The following mini-exercise facilitates accessing embodied knowledge to help students “think through” relationships between text and practice, and it enlists their own sensory experiences to understand the spectrum of emotional responses that create close devotional relationships with Hindu gods. I employed the strategy as part of a unit on myth and Hindu devotion in which a typical approach might be to read a series of selected myths and analyze visual images of the Hindu gods. What is often missed is the ability of students to make the leap to imagine how people respond to these gods and their actions. The pedagogical purpose of the exercise is to help bridge this gap through enlisting the sensory knowledge of the students in order to experience how devotion is cultivated through creating interactive, affective relationships. 

A grounding principle of South Asian aesthetics is the concept of the nine rasas, or emotional moods ideally experienced by a person experiencing a work of art, whether a poem, painting, sculpture, or performance. While those in theater and performance studies have developed more elaborate studio exercises utilizing rasa (Schechner 2001), for my pedagogical purposes, I provide students with a simplified introduction to these universally recognizable nine rasas: love, anger, humor, disgust, wonder, compassion, heroism, fear, and tranquility. I then assign a rasa to groups of two to three students and have them imagine an everyday scenario in which the emotion may be play-acted (e.g., biting into a rotten apple and corresponding facial response for “disgust”). Groups examine and record what the different parts of the body do in response to enacting “disgust,” such as squinting of eyes, puckering of lips, furrowing of brow, and holding the apple at a distance with their torso leaning away, and so on. A few groups volunteer to show the results of their role-play and corresponding observations.

The next step is to then give the group a Hindu myth to read and have them identify different possible rasas that would be involved in performing the story. For example, the Ramayana story of Shabari biting into each piece of fruit before offering only the sweetest to the god Rama might involve disgust on the part of Shabari who at first bites into rottenness, as well as the disgust, or shame, of observers who see the offerings that should remain untouched and pure for the gods being sullied. Students who only read the story often are puzzled as to why it would matter that Shabari samples the fruit first, and if it was such a violation, why Rama would accept the half-eaten fruit. By experiencing the mechanisms of disgust within the embodied aesthetic framework of rasa, students make more sophisticated observations about Shabari as a devotee who intentionally takes on the possibility of encountering sour or bitter in order to locate the sweetest offering, purposefully dismissing societal conventions (a typical rhetoric at the heart of bhakti), and creating an intimacy of shared food often reserved for close family members or lovers. Rama also becomes a god who invites affection in compassionate, in sometimes unorthodox ways, and is not bound in his choices by rigid purity systems. Being able to recognize these aspects of affection, as grounded in their own bodied knowledge, opens up a multidimensional understanding of bhakti.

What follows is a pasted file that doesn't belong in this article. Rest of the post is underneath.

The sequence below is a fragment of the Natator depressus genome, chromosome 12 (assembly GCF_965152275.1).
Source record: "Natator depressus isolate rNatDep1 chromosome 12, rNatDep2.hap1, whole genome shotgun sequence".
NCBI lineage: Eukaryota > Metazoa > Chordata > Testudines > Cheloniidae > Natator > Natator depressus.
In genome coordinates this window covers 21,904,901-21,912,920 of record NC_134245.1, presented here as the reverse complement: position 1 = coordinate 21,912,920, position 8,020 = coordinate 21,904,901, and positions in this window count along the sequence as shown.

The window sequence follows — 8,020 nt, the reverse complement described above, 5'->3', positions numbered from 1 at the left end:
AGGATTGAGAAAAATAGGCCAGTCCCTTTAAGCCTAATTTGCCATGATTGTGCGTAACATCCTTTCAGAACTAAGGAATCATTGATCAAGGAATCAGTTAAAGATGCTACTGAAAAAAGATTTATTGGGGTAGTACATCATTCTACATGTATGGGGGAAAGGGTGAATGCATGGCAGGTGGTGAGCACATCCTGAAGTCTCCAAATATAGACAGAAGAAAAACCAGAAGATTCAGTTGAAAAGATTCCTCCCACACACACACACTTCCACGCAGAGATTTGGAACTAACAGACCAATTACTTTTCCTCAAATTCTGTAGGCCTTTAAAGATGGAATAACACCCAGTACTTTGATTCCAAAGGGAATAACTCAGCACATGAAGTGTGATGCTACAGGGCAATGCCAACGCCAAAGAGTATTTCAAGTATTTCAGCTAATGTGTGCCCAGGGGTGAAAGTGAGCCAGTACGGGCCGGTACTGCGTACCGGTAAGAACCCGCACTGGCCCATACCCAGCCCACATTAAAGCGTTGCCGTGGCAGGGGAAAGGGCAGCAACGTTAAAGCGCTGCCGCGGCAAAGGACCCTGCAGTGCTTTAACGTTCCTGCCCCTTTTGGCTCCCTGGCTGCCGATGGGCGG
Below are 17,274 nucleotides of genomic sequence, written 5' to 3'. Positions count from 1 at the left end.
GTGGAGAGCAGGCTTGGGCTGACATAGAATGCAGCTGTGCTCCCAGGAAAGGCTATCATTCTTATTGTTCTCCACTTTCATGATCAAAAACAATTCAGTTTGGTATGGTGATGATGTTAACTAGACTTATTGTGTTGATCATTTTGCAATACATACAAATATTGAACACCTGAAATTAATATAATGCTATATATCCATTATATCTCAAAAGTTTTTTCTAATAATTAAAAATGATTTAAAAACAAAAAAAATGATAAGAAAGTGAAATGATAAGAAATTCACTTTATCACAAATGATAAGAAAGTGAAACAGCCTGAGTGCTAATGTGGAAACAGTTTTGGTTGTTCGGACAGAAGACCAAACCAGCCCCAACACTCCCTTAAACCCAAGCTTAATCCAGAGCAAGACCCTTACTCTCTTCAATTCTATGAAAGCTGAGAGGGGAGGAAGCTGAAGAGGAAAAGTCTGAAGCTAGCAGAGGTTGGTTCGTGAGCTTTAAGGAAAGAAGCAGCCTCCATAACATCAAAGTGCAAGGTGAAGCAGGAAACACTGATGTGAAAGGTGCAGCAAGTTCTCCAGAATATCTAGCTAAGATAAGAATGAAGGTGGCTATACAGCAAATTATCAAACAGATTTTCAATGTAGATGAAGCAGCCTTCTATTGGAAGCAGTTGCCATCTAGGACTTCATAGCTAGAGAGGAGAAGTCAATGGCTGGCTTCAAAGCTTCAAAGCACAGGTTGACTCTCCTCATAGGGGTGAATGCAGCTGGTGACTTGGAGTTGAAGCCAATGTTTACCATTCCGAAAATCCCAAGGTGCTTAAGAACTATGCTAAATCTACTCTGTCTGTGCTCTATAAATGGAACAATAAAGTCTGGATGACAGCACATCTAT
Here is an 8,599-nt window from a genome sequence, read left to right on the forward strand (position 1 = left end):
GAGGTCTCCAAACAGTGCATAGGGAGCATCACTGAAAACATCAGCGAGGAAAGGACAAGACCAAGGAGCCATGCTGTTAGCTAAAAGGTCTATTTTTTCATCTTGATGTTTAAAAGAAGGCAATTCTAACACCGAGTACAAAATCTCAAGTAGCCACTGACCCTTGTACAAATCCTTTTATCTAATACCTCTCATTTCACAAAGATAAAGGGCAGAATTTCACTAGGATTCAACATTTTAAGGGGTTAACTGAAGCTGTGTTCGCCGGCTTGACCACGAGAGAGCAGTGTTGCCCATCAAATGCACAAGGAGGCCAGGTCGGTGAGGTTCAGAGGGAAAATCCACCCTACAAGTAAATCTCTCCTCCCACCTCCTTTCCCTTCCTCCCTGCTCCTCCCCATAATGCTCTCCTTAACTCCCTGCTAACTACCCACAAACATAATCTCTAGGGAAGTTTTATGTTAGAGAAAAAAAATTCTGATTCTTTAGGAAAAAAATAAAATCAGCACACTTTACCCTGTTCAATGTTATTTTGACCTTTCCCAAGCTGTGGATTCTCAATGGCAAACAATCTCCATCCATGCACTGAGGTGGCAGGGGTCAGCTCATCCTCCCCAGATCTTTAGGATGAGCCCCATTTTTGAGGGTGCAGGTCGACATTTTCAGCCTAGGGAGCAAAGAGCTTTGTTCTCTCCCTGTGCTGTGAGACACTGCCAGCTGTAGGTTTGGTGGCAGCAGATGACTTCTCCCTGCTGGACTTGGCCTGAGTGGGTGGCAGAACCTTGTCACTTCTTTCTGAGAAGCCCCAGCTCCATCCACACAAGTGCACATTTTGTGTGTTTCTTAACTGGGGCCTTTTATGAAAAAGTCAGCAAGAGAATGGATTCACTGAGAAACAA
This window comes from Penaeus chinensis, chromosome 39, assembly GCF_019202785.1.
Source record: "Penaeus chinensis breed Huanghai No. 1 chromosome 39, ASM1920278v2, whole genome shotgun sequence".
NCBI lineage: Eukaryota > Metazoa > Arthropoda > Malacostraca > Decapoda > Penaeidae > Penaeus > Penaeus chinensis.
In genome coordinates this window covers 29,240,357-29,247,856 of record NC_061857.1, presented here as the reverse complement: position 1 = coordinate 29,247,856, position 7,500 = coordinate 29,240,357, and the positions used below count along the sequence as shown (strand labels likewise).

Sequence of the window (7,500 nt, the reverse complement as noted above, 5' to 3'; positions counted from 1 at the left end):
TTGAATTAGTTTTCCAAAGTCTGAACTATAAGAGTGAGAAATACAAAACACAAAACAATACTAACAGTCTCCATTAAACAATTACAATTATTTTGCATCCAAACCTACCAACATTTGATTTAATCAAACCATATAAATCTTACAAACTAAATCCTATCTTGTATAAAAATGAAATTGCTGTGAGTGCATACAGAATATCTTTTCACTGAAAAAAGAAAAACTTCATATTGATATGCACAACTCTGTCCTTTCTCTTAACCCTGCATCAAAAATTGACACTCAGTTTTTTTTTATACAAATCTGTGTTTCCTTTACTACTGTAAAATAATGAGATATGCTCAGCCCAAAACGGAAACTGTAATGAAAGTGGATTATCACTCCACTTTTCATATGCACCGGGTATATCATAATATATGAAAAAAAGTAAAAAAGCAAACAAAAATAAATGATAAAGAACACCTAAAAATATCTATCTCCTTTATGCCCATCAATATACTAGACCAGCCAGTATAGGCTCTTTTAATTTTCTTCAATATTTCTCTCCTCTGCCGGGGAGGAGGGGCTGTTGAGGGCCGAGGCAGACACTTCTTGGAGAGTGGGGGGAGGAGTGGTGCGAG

Each of the rasas can be examined for how they create different types of closeness, affection, and divine intervention as part of cultivating bhakti. Myth-rasa combinations that work well include Siva burning Kama (anger), Krishna stealing the milkmaids’ clothes (erotic love), and Ganesh riding on the rat/mouse and tripping over a snake with the moon laughing (humor). In what ways does humor further deepen a devotional relationship? The tactic helps students use embodied emotion to explore these affective dimensions of bhakti in courses that introduce thematic concepts such as myth or gods, as well as courses on Hinduism or world religions.

Navigating the Power of Embodied Learning in Religious Studies 

In Oldstone-Moore’s (2009) essay, “Sustained Experiential Learning,” she notes that one of the “key features of religion that is difficult to reproduce and grasp in a classroom setting [is] the power and transformative nature of the multisensory context of religious practice” (110). To talk abstractly or theoretically about the body and senses in relation to religious practice often comes across as distant or may create a further gap, and yet any methods used that directly engage bodied components must be framed well to avoid misunderstanding—we are not practicing religion, we are using practice to learn about religion.